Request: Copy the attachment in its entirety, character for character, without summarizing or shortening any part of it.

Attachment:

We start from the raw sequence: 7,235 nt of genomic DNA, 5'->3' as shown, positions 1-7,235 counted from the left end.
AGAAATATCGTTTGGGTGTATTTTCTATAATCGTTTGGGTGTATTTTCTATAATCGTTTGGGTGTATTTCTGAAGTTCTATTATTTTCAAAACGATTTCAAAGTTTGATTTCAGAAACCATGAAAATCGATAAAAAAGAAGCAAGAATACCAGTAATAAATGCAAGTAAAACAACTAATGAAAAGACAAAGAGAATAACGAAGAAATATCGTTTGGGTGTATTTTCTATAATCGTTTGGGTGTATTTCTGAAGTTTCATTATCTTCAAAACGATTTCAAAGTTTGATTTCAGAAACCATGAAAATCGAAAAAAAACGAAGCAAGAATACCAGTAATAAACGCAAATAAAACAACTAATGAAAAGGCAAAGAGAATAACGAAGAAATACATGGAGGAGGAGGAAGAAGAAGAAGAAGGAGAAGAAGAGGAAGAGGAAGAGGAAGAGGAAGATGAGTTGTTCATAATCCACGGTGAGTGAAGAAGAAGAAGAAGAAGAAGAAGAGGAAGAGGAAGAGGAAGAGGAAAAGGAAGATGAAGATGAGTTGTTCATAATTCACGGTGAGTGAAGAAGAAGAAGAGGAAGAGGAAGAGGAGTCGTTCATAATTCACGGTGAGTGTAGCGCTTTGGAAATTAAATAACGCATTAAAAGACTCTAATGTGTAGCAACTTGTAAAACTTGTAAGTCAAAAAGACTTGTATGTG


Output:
We start from the raw sequence: 7,235 nt of genomic DNA, 5'->3' as shown, positions 1-7,235 counted from the left end.
AGAAATATCGTTTGGGTGTATTTTCTATAATCGTTTGGGTGTATTTTCTATAATCGTTTGGGTGTATTTCTGAAGTTCTATTATTTTCAAAACGATTTCAAAGTTTGATTTCAGAAACCATGAAAATCGATAAAAAAGAAGCAAGAATACCAGTAATAAATGCAAGTAAAACAACTAATGAAAAGACAAAGAGAATAACGAAGAAATATCGTTTGGGTGTATTTTCTATAATCGTTTGGGTGTATTTCTGAAGTTTCATTATCTTCAAAACGATTTCAAAGTTTGATTTCAGAAACCATGAAAATCGAAAAAAAACGAAGCAAGAATACCAGTAATAAACGCAAATAAAACAACTAATGAAAAGGCAAAGAGAATAACGAAGAAATACATGGAGGAGGAGGAAGAAGAAGAAGAAGGAGAAGAAGAGGAAGAGGAAGAGGAAGAGGAAGATGAGTTGTTCATAATCCACGGTGAGTGAAGAAGAAGAAGAAGAAGAAGAAGAGGAAGAGGAAGAGGAAGAGGAAAAGGAAGATGAAGATGAGTTGTTCATAATTCACGGTGAGTGAAGAAGAAGAAGAGGAAGAGGAAGAGGAGTCGTTCATAATTCACGGTGAGTGTAGCGCTTTGGAAATTAAATAACGCATTAAAAGACTCTAATGTGTAGCAACTTGTAAAACTTGTAAGTCAAAAAGACTTGTATGTG